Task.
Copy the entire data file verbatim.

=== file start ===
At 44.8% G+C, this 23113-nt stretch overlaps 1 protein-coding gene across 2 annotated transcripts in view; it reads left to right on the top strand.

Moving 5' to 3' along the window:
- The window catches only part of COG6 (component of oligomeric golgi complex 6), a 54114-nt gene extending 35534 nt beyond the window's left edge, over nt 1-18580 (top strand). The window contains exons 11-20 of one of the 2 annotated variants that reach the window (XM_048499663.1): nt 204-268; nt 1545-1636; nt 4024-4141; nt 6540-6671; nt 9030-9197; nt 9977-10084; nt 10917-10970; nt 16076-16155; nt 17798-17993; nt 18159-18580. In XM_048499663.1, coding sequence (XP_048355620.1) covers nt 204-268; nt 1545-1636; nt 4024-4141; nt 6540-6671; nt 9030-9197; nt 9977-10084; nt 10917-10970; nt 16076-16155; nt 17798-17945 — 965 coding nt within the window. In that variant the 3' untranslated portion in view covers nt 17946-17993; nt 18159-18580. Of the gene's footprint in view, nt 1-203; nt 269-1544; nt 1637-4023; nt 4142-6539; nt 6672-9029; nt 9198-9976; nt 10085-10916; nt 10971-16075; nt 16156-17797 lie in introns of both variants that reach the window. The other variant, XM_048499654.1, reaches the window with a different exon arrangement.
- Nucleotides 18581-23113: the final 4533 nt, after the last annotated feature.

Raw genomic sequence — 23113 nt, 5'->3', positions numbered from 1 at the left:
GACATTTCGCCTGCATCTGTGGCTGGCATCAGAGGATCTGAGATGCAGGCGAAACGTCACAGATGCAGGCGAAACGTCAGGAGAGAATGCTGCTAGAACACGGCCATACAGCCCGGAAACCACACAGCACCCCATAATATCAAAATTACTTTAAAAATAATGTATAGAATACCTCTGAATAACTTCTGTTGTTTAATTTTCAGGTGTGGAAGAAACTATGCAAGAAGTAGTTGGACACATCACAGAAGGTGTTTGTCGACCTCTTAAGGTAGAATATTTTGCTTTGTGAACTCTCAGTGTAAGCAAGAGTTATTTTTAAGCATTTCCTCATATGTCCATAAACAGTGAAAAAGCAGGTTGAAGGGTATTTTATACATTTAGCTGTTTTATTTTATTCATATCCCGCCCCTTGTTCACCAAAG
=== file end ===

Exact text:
At 44.8% G+C, this 23113-nt stretch overlaps 1 protein-coding gene across 2 annotated transcripts in view; it reads left to right on the top strand.

Moving 5' to 3' along the window:
- The window catches only part of COG6 (component of oligomeric golgi complex 6), a 54114-nt gene extending 35534 nt beyond the window's left edge, over nt 1-18580 (top strand). The window contains exons 11-20 of one of the 2 annotated variants that reach the window (XM_048499663.1): nt 204-268; nt 1545-1636; nt 4024-4141; nt 6540-6671; nt 9030-9197; nt 9977-10084; nt 10917-10970; nt 16076-16155; nt 17798-17993; nt 18159-18580. In XM_048499663.1, coding sequence (XP_048355620.1) covers nt 204-268; nt 1545-1636; nt 4024-4141; nt 6540-6671; nt 9030-9197; nt 9977-10084; nt 10917-10970; nt 16076-16155; nt 17798-17945 — 965 coding nt within the window. In that variant the 3' untranslated portion in view covers nt 17946-17993; nt 18159-18580. Of the gene's footprint in view, nt 1-203; nt 269-1544; nt 1637-4023; nt 4142-6539; nt 6672-9029; nt 9198-9976; nt 10085-10916; nt 10971-16075; nt 16156-17797 lie in introns of both variants that reach the window. The other variant, XM_048499654.1, reaches the window with a different exon arrangement.
- Nucleotides 18581-23113: the final 4533 nt, after the last annotated feature.

Raw genomic sequence — 23113 nt, 5'->3', positions numbered from 1 at the left:
GACATTTCGCCTGCATCTGTGGCTGGCATCAGAGGATCTGAGATGCAGGCGAAACGTCACAGATGCAGGCGAAACGTCAGGAGAGAATGCTGCTAGAACACGGCCATACAGCCCGGAAACCACACAGCACCCCATAATATCAAAATTACTTTAAAAATAATGTATAGAATACCTCTGAATAACTTCTGTTGTTTAATTTTCAGGTGTGGAAGAAACTATGCAAGAAGTAGTTGGACACATCACAGAAGGTGTTTGTCGACCTCTTAAGGTAGAATATTTTGCTTTGTGAACTCTCAGTGTAAGCAAGAGTTATTTTTAAGCATTTCCTCATATGTCCATAAACAGTGAAAAAGCAGGTTGAAGGGTATTTTATACATTTAGCTGTTTTATTTTATTCATATCCCGCCCCTTGTTCACCAAAG